Building and installing the system cost the city US$6.7 million – less than 1% of the municipal annual budget. Metrocable and the escalator network have made it much easier for previously marginalised communities to access job opportunities and amenities in the city center. And as the quality of life has improved, gang influence has diminished, resulting in a dramatic increase in safety.
Medellin identified factors the transport industry competed on but that were of little value to its citizens.Click to tweet
Medellin identified factors the transport industry competed on but that were of little value to its citizens. By eliminating and reducing these factors, the city was able to lower the cost of upgrading its transport system. By raising and creating other value factors like hillside access and service frequency, the government created a leap in value for city dwellers. See Kim & Mauborgne’s Four Actions Framework: The case of Medellin’s metrocable.
The Four Actions Framework: Medellin’s Metrocable
Medellin has carried out a number of other successful programs specifically targeting the least developed areas. With support from a microfinance institution, fourteen entrepreneurship centers were set up in the poorest neighbourhoods, providing business support and technical advice to people interested in starting a business. These centers have led to the creation of over 50,000 microenterprises.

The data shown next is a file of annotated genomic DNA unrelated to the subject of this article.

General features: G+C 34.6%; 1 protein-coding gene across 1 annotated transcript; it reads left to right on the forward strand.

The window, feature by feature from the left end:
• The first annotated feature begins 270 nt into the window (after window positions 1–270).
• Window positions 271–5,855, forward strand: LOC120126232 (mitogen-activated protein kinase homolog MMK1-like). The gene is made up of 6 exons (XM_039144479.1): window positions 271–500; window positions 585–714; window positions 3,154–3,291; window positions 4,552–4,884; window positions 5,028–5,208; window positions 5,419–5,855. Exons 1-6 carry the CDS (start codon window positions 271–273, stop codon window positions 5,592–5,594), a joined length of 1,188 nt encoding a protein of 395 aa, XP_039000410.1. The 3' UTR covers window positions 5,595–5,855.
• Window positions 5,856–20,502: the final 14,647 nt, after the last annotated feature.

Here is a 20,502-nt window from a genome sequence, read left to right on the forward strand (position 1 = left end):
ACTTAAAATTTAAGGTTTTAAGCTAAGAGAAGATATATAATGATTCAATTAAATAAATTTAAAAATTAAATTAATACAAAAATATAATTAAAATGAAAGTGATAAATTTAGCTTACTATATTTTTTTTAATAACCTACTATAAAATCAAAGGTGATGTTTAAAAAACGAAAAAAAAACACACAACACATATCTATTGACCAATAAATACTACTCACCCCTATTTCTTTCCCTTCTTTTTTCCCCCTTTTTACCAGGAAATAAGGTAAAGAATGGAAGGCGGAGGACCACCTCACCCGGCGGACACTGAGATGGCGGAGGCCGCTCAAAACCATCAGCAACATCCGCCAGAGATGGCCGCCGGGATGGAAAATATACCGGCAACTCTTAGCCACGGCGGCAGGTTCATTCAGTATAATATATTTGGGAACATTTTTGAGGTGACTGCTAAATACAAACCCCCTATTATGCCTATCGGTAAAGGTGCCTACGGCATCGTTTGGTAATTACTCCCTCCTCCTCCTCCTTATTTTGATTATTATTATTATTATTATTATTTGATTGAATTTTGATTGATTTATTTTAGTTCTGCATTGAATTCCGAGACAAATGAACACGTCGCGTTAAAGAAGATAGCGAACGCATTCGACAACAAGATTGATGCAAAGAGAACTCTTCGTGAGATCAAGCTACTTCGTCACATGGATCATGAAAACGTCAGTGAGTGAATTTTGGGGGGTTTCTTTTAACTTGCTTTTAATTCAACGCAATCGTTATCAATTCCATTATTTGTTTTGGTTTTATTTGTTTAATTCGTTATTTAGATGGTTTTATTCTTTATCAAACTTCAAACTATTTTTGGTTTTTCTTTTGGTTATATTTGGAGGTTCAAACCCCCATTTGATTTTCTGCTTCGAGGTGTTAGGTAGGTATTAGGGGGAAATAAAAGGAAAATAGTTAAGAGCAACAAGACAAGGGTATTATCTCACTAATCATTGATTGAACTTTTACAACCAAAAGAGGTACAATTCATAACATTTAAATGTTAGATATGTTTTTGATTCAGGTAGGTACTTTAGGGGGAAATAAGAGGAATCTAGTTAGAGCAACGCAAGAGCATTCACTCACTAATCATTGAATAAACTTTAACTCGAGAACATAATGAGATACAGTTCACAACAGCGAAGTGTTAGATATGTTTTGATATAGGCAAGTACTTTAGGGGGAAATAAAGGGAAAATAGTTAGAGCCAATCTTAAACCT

The city opened up day-care centers to support underprivileged mothers and children. Pregnant mothers now receive training and information on childcare, and children below the age of five have access to nutrition and pre-school. Local mothers can also get training to become qualified teachers and work at the centers themselves. The day-care center buildings are used for local community activities in the evenings and at weekends.
Medellin gets most of its funding from public-private partnerships. Medellin’s residential public utilities company, ‘Empresas Públicas de Medellín’, gives 30% of its net profit to the city every year for social development – roughly equivalent to US$500 million a year.
To make the blue ocean shift, the people of Medellin take part in the city’s development projects through a participatory budgeting system. Citizens are granted five percent of the municipal budget to select the development projects they want to support. The budget is split between neighbourhoods according to population size, quality of life index and community participation. In other words, the poorer, more populated and more active communities receive more budget than the others. Participatory budgeting means the projects are demand-driven and create a sense of ownership. People continue to maintain the facilities even after the projects are completed. For example, people living near the public escalators share responsibility for maintaining the surrounding areas on a regular basis. This, in turn, lowers the government’s operating and maintenance costs. Medellin is one of just a few big cities that have managed to successfully introduce the system, empowering people to define the priorities for their own neighbourhoods.
Participatory budgeting means the projects are demand-driven and create a sense of ownership.Click to tweet
Through these initiatives the city of Medellin pursued both differentiation and low cost, offering a leap in value to its communities. And by aligning the value, budget and people propositions, Medellin applied a blue ocean approach to restore peace and safety and transform itself into one of the most innovative cities in the world.